Over the years, a basically passive-reactive approach to governing – a model of sorts – has been passed down and has predominated – and probably still predominates – in both the for-profit and public/nonprofit sectors. This approach – or model – sees the governing board as basically a responsive body, rather than as a generator or initiator of actions or products. You can picture the passive-reactive board sitting at the pinnacle of the organization, waiting for staff-initiated things – policy recommendations, documents such as plans and budgets that call for adoption, briefings that require no action, etc. – to arrive, usually in writing but sometimes orally presented. These things that are read or heard may or may not require formal review and action. If they do, the board is expected to respond; if not, it can just become better informed. It is important to keep in mind that some of the best briefed, most fully informed boards I have witnessed over the years have been the least effective in governing. Knowledge alone is not power in the governing business.
In keeping with the highly popular passive-reactive model, the board is essentially a more or less insightful and critical audience for staff work. Indeed, one of the hallowed principles of the model is that staff should always “care enough to send the very best” to their boards, making sure that the documents – whether a plan, budget, or something else – are well thought out, meticulously crafted – in short, finished. Even if, following the passive-reactive model, a board is supplied with options to choose from, they should be well defined, and the board is not expected to help fashion them in the first place. The most that dedicated, hard working boards can hope to achieve under this model is to ask critical questions and raise issues that might not have been addressed. However, since the products have been carefully produced and basically finished, asking too many tough questions can wreak havoc at the tail-end of a planning cycle.
There are three basic deficiencies of the passive-reactive model which are so serious that it is nothing short of amazing that the approach is still alive and well in public/nonprofit management:
- A board’s employing the passive-reactive approach in governing is like the Cleveland Orchestra’s playing only elevator music, or Picasso’s confining himself to illustrating advertisements; none of the two have a chance of realizing their tremendous potential in practice. Leadership limited to reaction cannot begin to capitalize on the experience, expertise, talent, knowledge, and connections that board members bring to the table. The losers are the public/nonprofit organizations governed by these boards and, ultimately, their clients and customers. In the constantly changing, always challenging, and frequently threatening environment in which public/nonprofit organizations function these days, board members can be a precious resource in setting directions and fashioning strategies, rather than merely reviewing and reacting to them.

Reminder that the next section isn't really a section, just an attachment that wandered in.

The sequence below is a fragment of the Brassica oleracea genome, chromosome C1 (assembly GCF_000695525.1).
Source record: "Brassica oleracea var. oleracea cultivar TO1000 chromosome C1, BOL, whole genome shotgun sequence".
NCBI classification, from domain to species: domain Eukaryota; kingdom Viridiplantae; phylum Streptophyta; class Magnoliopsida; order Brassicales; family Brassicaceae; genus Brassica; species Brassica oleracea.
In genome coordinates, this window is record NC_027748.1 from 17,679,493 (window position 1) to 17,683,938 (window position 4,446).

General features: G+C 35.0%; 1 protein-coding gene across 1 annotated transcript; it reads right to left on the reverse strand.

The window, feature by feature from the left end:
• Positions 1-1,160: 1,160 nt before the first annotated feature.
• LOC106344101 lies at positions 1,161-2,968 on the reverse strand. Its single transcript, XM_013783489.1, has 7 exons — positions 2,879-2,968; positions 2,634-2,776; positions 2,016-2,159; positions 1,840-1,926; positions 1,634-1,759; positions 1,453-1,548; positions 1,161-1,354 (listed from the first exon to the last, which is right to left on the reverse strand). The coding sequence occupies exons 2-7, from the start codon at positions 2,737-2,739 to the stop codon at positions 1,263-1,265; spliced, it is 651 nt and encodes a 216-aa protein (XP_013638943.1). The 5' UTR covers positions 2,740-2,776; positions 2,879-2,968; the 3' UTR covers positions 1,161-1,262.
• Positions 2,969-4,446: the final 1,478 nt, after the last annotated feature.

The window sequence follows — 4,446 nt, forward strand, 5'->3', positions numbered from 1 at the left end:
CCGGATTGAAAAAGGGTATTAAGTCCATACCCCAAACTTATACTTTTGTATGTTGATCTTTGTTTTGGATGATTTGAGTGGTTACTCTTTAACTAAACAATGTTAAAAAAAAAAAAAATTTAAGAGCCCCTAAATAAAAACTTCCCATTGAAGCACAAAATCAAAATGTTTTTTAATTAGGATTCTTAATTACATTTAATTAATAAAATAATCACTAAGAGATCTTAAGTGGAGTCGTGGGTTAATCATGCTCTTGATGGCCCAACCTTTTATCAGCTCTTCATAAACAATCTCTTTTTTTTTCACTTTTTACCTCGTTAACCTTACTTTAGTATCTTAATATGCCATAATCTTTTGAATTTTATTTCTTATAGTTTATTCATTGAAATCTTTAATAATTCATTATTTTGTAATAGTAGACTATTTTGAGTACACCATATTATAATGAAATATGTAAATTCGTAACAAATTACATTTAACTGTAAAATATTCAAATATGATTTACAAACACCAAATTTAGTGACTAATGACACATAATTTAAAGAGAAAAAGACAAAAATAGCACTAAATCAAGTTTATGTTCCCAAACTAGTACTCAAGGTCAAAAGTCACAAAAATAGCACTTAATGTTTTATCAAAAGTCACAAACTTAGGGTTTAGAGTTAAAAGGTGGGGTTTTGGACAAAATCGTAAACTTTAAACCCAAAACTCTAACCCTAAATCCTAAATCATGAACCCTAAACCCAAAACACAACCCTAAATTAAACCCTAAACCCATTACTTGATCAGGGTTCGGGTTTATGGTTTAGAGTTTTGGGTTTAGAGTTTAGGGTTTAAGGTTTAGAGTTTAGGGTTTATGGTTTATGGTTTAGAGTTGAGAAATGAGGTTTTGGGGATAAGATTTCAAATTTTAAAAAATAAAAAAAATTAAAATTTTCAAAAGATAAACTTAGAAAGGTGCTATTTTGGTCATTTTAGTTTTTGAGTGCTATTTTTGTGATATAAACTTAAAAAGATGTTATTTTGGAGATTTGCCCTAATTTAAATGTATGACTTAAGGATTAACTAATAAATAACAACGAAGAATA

- Reacting rather than playing a meaningful role in shaping and producing will impede development of ownership among board members, which is an essential ingredient in building and sustaining commitment. This absence of ownership and, hence, lessened commitment has serious implications for CEOs who are depending on strong board support in following through on decisions, especially when they involve substantial risk or arouse significant controversy. Who of you has not witnessed at least one CEO leading a charge, only to look back and see the board in rapid retreat from a strategy it had never really owned, despite having formally reviewed and adopted it sometime in the past.
- And because passive-reactive boards are underemployed, board members inevitably move along one of two paths: boredom, somnolence, and waning commitment; or dissatisfaction, frustration, irritation, and often anger. The latter path is probably more common since the high-achieving types that populate boards have become accustomed to exercising serious influence and to producing significant impact in their lives off the board. Therefore, they feel keenly the absence of like influence and impact in their work on the board. “Is this all there is to life on the board?” they ask, and they cannot accept that it has to be. Frustrated, irritated, angry boards are a direct threat to their CEOs and senior managers. Therefore, the damage-control philosophy and its related practices have come to loom large in the literature of governing.This post is adapted from my book Extraordinary Board Leadership (Jones and Bartlett Publishers, 2009). It appeared at this blog originally in July 2018.